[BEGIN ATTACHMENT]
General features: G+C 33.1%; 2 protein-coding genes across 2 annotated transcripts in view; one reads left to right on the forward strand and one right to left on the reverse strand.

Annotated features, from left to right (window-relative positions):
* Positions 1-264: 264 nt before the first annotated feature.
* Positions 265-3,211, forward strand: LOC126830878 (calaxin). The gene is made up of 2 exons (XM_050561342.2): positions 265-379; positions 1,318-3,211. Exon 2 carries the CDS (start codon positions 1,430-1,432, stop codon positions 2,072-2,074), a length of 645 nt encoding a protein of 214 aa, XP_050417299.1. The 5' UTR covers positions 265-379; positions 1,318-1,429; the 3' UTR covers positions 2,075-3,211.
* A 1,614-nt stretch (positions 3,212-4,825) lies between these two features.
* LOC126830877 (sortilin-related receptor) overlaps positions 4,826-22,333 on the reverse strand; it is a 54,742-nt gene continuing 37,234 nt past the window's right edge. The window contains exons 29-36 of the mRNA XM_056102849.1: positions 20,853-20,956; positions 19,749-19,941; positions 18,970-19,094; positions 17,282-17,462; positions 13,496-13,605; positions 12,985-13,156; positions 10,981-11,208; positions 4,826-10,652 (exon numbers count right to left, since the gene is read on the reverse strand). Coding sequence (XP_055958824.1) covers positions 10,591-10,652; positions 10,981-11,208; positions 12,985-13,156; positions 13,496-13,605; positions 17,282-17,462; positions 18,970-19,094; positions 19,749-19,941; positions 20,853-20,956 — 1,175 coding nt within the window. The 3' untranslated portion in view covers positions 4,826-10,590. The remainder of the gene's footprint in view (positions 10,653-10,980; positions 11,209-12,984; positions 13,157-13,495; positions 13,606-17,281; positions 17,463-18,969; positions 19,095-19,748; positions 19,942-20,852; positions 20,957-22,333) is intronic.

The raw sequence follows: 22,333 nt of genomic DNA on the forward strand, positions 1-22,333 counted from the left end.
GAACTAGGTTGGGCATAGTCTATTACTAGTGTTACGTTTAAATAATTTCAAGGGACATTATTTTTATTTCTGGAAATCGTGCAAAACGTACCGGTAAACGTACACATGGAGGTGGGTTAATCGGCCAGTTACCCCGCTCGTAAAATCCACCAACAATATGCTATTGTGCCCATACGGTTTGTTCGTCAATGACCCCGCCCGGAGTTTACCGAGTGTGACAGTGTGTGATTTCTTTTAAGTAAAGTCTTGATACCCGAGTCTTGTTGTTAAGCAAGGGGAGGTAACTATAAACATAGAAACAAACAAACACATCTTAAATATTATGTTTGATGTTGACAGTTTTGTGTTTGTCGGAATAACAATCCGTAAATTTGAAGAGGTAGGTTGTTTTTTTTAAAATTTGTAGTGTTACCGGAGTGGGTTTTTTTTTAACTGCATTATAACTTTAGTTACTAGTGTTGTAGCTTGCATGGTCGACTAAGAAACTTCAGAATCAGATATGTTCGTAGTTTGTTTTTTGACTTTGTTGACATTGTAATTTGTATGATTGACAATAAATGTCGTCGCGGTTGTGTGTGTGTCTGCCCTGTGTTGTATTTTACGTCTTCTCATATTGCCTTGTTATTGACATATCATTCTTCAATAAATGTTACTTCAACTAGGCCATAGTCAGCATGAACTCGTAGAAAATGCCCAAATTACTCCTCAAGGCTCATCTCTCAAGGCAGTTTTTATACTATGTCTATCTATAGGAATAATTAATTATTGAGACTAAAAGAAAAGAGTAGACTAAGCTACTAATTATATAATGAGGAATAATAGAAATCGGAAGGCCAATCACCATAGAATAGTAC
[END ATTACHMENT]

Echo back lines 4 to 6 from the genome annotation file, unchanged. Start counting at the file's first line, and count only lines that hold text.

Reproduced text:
* Positions 265-3,211, forward strand: LOC126830878 (calaxin). The gene is made up of 2 exons (XM_050561342.2): positions 265-379; positions 1,318-3,211. Exon 2 carries the CDS (start codon positions 1,430-1,432, stop codon positions 2,072-2,074), a length of 645 nt encoding a protein of 214 aa, XP_050417299.1. The 5' UTR covers positions 265-379; positions 1,318-1,429; the 3' UTR covers positions 2,075-3,211.
* A 1,614-nt stretch (positions 3,212-4,825) lies between these two features.
* LOC126830877 (sortilin-related receptor) overlaps positions 4,826-22,333 on the reverse strand; it is a 54,742-nt gene continuing 37,234 nt past the window's right edge. The window contains exons 29-36 of the mRNA XM_056102849.1: positions 20,853-20,956; positions 19,749-19,941; positions 18,970-19,094; positions 17,282-17,462; positions 13,496-13,605; positions 12,985-13,156; positions 10,981-11,208; positions 4,826-10,652 (exon numbers count right to left, since the gene is read on the reverse strand). Coding sequence (XP_055958824.1) covers positions 10,591-10,652; positions 10,981-11,208; positions 12,985-13,156; positions 13,496-13,605; positions 17,282-17,462; positions 18,970-19,094; positions 19,749-19,941; positions 20,853-20,956 — 1,175 coding nt within the window. The 3' untranslated portion in view covers positions 4,826-10,590. The remainder of the gene's footprint in view (positions 10,653-10,980; positions 11,209-12,984; positions 13,157-13,495; positions 13,606-17,281; positions 17,463-18,969; positions 19,095-19,748; positions 19,942-20,852; positions 20,957-22,333) is intronic.